In fact, the mark of the modern academic is negativity!   Criticizing, finding fault, disagreeing with traditional views, earns one a seat in the faculty lounge.    As one experienced professor noted, “You don’t get tenure by praising American policy” (p. 88).  In most American universities, professors retain their anti-Vietnam War stance, ever questioning the legitimacy of the military and condemning America’s power in the world.  They seem trapped in a strange time-warp, unable to see the world apart from their youthful anger at the Vietnam engagement.  Thus you find professors alleging that America’s foreign policy is “fascist” and historian Mary Beard actually insisting that “the United States had it coming” when the terrorists attacked the nation on 9/11 (p. 93).         

Something of the same marks mainline churches.  In a chapter entitled “the pulpit responds to terror,” Elshtain demonstrates the degree to which American clergy share the leftism of the academy, for “a position best described as ‘pseudo’ or ‘crypto’ pacifism now dominates, certainly from our mainline pulpits”(p. 112).  Such preachers state the 9/11 devastation was less a murderous attack upon innocent people than a “wake-up call” for us Americans who need to examine ourselves and change our ways, to eliminate the “root causes” of terrorist anger.  A prominent evangelical, Tony Campolo (never one to allow historical ignorance to temper his rhetoric), as well as former President Bill Clinton, harked back to the Crusades, suggesting that Muslim terrorists were simply avenging the evils their ancestors suffered at the hands of Christian Crusaders.  Campolo and Clinton, of course, seemed often mute when confronted with the far greater numbers of Christians who have been slaughtered and enslaved as a result of Islamic Jihad!            Significantly, Albert Camus, in a 1948 statement, insisted that the “Christian has many obligations, and that the world today needs Christians who remain Christians.”  Camus professed that he did not share the Christian hope.  But he did share “the same revulsion from evil” (p. 123).  Elshtain clearly prefers the atheist Camus to the sentimental Christians, arguing that when confronting Terrorisism we must have the courage to both denounce and actively oppose it.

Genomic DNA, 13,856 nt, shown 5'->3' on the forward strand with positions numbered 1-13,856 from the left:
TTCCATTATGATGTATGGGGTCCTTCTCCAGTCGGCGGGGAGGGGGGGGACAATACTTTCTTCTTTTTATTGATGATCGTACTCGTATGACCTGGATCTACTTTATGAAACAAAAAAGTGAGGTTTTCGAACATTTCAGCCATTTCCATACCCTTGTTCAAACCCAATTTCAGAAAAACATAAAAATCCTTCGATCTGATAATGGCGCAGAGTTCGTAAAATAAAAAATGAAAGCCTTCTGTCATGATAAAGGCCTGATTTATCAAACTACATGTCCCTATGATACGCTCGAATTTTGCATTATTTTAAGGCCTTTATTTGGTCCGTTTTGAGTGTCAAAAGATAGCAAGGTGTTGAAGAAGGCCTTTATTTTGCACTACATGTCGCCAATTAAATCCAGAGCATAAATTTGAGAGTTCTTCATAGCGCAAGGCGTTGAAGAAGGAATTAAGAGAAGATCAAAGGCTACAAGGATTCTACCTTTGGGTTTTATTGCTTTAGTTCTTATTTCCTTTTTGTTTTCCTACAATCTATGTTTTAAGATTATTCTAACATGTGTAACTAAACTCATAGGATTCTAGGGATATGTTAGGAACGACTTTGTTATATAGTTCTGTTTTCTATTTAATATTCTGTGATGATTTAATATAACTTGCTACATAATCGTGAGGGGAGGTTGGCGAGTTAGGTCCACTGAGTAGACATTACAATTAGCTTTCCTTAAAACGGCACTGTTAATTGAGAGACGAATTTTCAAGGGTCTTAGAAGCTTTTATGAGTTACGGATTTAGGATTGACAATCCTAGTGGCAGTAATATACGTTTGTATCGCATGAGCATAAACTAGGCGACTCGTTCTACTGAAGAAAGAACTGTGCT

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Immediately following September 11, 2001, one of the nation’s premier military historians, Victor Davis Hanson, wrote a series of articles that provided Americans historical and analytical insights with which to put things in perspective.  Those essays have been collected and published as An Autumn of War: What America Learned from September 11 And the War on Terrorism (New York: Anchor Books, c. 2002).   “At the very outset,” he says, “I was convinced that September 11 was a landmark event in American history, if not the most calamitous day in our nation’s 225 years” (p. xiii).  In response, “we must be retold that we war to remember the dead, to save the innocent, and to end the violence” (p. 12).